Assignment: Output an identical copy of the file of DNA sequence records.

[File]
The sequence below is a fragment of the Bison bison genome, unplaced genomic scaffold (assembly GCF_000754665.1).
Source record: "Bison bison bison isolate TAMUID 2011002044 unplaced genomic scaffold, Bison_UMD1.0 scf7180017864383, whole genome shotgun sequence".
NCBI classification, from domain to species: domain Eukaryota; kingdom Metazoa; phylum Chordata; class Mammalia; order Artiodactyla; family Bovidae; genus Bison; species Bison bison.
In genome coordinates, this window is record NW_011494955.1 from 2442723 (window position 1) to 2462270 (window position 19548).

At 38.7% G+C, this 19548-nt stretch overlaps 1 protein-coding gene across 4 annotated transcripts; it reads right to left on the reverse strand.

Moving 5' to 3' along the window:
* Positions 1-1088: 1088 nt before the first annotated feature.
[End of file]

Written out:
The sequence below is a fragment of the Bison bison genome, unplaced genomic scaffold (assembly GCF_000754665.1).
Source record: "Bison bison bison isolate TAMUID 2011002044 unplaced genomic scaffold, Bison_UMD1.0 scf7180017864383, whole genome shotgun sequence".
NCBI classification, from domain to species: domain Eukaryota; kingdom Metazoa; phylum Chordata; class Mammalia; order Artiodactyla; family Bovidae; genus Bison; species Bison bison.
In genome coordinates, this window is record NW_011494955.1 from 2442723 (window position 1) to 2462270 (window position 19548).

At 38.7% G+C, this 19548-nt stretch overlaps 1 protein-coding gene across 4 annotated transcripts; it reads right to left on the reverse strand.

Moving 5' to 3' along the window:
* Positions 1-1088: 1088 nt before the first annotated feature.